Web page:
Exploring mental health through art
Burmese photographer Shwe Wutt Hmon documents her sister’s struggle with schizophrenia through mixed media works in the exhibition Noise and Cloud and Us. (Photo: Shwe Wutt Hmon)

Exploring mental health through art

An introspective photo art exhibition by emerging Burmese photographer Shwe Wutt Hmon, 35, in collaboration with her younger sister, hopes to encourage more people to have open conversations about mental health.

Her exhibition, Noise and Cloud and Us, features photographic and mixed media work that documents her sister’s struggle with schizophrenia and how she deals with her sister’s mental illness. It is exhibited at the visual arts space Objectifs until 18 Jul.

Read on as the photographer, who is based in Myanmar, shares why she chooses to explore trauma through her photos and feature her personal life in her art.

What made you decide to create the deeply personal work?

I have always been more interested in the simplicity of daily life and ordinary things as compared to big ideas. I am always inspired to tell personal stories of people and things that are very close to my heart.

One of my close friends encouraged me to photograph my sister when she started experiencing paranoia two years ago. Initially, I questioned why I would do that, but as an artist who is also struggling with mental health problems, I realised it might be an interesting topic to explore. The final push came when I had to spend the COVID-19 lockdown in Myanmar with my sister in her deteriorating condition.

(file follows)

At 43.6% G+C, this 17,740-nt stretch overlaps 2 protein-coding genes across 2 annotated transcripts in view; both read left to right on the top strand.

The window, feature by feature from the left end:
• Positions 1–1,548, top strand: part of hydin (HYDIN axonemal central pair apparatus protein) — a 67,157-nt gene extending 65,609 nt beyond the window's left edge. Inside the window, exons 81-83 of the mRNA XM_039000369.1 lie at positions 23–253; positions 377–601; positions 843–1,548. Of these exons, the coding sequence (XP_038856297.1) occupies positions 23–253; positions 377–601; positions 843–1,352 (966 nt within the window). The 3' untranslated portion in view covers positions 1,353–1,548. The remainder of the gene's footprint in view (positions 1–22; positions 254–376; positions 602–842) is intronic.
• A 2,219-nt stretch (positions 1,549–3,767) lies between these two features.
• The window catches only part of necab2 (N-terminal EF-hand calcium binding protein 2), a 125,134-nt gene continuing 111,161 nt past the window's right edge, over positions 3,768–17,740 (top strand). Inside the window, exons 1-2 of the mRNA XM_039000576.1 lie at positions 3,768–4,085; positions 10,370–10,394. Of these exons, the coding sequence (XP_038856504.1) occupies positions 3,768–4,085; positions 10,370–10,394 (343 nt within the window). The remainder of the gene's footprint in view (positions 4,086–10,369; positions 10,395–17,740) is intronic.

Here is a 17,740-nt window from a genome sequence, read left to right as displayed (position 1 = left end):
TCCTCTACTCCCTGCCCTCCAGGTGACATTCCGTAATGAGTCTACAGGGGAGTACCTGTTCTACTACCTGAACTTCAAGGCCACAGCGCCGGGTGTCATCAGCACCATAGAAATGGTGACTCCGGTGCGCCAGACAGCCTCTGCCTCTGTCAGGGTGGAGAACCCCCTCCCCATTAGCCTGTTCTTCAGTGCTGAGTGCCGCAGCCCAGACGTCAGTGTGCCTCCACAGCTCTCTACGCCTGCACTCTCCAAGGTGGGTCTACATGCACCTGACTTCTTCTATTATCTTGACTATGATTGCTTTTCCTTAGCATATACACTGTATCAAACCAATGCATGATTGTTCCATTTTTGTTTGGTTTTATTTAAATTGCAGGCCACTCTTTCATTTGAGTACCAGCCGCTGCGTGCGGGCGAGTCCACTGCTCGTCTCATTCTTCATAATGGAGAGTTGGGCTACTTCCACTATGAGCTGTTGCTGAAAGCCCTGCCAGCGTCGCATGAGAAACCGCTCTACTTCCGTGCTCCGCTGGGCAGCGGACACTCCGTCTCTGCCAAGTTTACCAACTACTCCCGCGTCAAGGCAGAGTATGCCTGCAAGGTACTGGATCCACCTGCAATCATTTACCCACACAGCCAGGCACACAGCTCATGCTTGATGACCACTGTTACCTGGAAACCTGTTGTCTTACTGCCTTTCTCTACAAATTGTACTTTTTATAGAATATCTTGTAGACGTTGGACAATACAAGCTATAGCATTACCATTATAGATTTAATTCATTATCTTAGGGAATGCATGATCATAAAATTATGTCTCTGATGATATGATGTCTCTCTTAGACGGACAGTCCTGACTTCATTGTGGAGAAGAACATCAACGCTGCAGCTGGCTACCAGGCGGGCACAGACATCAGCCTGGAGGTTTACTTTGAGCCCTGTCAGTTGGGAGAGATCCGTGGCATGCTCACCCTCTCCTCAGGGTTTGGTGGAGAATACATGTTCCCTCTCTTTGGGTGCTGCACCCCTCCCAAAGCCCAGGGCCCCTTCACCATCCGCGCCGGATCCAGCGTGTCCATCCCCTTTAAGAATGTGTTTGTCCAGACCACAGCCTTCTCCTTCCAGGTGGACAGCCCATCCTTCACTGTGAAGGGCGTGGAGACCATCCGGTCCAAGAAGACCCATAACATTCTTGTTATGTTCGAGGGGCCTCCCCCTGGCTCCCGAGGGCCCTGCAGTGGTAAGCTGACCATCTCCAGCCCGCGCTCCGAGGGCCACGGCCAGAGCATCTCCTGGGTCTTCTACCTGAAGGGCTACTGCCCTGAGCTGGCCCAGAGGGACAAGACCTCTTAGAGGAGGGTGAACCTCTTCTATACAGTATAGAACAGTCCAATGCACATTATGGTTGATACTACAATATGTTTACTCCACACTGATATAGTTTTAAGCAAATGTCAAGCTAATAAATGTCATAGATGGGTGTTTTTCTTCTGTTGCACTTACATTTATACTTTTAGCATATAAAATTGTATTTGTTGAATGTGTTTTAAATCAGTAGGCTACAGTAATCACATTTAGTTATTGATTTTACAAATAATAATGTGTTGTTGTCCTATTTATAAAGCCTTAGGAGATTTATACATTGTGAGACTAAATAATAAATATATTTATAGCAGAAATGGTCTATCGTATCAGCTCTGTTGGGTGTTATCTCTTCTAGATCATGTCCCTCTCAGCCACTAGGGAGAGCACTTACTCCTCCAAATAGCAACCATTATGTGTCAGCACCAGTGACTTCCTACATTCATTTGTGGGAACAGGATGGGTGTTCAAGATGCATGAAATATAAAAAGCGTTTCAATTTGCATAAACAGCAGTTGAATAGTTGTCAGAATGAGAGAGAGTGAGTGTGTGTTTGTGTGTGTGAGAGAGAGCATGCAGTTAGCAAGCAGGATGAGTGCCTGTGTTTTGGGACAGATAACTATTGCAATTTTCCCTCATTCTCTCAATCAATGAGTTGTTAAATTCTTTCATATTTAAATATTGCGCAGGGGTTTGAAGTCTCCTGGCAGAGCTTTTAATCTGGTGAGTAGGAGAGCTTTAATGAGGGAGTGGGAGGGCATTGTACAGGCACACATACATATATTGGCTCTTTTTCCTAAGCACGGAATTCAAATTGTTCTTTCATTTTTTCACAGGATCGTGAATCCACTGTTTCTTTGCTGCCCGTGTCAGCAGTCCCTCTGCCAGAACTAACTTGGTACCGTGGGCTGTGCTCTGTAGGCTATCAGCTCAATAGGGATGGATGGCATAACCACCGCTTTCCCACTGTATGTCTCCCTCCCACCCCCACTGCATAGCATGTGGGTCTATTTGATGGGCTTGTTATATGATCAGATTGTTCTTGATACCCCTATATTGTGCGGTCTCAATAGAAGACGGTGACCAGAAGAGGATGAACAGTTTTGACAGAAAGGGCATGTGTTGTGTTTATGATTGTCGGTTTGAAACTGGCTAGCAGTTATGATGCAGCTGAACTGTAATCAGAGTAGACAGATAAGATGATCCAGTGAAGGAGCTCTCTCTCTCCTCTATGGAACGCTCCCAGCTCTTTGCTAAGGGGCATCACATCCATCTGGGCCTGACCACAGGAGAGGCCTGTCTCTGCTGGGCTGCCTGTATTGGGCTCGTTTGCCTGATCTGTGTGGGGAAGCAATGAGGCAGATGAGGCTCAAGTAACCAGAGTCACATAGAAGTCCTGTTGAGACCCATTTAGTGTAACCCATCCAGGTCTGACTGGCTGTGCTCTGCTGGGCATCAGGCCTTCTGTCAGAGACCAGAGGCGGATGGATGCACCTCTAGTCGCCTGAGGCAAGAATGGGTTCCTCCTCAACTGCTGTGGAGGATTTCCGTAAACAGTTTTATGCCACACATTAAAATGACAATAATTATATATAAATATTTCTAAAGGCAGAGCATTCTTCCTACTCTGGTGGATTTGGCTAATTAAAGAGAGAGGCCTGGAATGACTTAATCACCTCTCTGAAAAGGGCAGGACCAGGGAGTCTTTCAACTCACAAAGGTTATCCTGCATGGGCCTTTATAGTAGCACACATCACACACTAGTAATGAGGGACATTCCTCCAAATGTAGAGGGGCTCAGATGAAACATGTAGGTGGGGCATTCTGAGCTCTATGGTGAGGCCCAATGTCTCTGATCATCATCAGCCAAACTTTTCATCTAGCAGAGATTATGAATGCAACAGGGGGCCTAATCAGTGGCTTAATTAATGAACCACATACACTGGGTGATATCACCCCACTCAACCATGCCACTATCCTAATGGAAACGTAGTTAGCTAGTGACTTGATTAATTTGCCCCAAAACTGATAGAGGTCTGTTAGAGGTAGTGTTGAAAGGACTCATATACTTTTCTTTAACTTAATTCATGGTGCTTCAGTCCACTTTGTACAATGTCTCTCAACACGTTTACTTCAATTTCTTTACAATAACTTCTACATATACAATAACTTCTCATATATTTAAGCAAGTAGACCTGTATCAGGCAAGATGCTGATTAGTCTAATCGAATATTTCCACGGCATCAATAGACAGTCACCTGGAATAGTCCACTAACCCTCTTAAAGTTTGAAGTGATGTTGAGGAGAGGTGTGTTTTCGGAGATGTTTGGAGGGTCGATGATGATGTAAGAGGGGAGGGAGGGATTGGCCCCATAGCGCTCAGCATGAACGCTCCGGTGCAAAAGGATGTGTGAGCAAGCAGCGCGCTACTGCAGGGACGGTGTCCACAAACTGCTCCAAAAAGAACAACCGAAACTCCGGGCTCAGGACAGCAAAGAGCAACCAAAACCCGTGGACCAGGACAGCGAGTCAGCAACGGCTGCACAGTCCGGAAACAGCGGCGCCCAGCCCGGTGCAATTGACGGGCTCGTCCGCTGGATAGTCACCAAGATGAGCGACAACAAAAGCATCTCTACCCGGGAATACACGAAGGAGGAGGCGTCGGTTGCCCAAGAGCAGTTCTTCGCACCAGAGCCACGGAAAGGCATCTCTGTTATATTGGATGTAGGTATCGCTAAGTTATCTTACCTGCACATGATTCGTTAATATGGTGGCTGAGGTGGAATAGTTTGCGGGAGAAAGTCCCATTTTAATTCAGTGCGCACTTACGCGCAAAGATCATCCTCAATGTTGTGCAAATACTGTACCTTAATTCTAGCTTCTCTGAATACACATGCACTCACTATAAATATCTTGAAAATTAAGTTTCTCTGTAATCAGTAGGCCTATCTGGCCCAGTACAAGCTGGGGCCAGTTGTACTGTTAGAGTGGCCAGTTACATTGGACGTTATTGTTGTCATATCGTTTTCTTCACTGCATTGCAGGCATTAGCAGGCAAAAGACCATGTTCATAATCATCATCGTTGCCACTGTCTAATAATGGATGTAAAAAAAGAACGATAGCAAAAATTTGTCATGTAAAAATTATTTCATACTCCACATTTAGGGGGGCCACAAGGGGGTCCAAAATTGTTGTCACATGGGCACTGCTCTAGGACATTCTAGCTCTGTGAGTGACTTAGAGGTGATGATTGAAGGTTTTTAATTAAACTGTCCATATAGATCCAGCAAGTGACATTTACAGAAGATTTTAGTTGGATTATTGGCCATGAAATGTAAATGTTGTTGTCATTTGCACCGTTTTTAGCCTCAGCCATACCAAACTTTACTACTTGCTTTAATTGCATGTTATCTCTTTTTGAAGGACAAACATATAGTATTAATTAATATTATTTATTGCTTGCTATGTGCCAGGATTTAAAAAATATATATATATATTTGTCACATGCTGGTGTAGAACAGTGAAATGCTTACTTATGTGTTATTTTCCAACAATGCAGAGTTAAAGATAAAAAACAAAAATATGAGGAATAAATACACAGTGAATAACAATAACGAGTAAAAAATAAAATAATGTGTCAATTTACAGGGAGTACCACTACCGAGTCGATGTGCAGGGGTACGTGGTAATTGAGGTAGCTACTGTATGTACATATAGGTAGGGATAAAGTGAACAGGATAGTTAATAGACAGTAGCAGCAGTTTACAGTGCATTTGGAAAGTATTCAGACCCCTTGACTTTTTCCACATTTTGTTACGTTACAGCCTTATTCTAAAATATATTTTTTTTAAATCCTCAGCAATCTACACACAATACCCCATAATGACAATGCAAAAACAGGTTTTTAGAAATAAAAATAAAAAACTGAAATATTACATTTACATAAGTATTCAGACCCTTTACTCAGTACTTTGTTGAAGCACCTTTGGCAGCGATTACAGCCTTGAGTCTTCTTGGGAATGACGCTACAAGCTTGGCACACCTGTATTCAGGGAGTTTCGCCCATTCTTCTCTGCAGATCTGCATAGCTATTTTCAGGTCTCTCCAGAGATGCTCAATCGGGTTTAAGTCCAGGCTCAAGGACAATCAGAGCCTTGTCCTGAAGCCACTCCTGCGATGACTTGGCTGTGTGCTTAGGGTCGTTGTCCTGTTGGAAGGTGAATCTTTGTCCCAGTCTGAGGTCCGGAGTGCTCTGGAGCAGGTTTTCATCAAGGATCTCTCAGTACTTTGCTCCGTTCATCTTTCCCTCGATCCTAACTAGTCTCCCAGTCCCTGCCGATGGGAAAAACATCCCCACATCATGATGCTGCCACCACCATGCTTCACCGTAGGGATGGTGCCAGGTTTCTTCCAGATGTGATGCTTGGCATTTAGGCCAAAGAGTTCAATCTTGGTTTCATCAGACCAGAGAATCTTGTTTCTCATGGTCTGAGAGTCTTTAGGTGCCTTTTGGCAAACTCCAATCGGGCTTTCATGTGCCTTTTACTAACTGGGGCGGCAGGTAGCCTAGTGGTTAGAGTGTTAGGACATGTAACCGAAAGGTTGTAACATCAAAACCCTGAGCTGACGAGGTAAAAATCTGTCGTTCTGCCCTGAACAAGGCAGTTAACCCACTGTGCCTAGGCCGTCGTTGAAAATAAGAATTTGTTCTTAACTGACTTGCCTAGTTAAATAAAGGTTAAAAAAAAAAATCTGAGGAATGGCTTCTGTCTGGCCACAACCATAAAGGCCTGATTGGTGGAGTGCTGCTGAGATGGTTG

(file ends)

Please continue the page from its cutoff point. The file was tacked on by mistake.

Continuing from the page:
What did you try to capture through the photos? 

This project reflects my experience of coping with mental illness in the family, and also my sister’s experience of schizophrenia. Even though I can never understand how she feels, or know what she is going through, I get a brief look into her world from her struggles with hallucinatory sounds and delusional paranoia.

How has this project impacted your relationship with your sister?

My sister gave me permission to photograph her at her most vulnerable and allowed me to turn my lens on her private and difficult life. Because of this project, we have become a lot closer as sisters and as collaborating artists.

What impact do you hope your work will have?

I want my images to move people to see, question, talk and think about mental health, and its underlying issues. While I don’t expect my work to make a substantial change in society, I want to believe that my work will be able to act as a catalyst to advocate for and promote conversations about mental health.

Replies were edited and condensed for clarity.

Learn more about Noise and Cloud and Us here.

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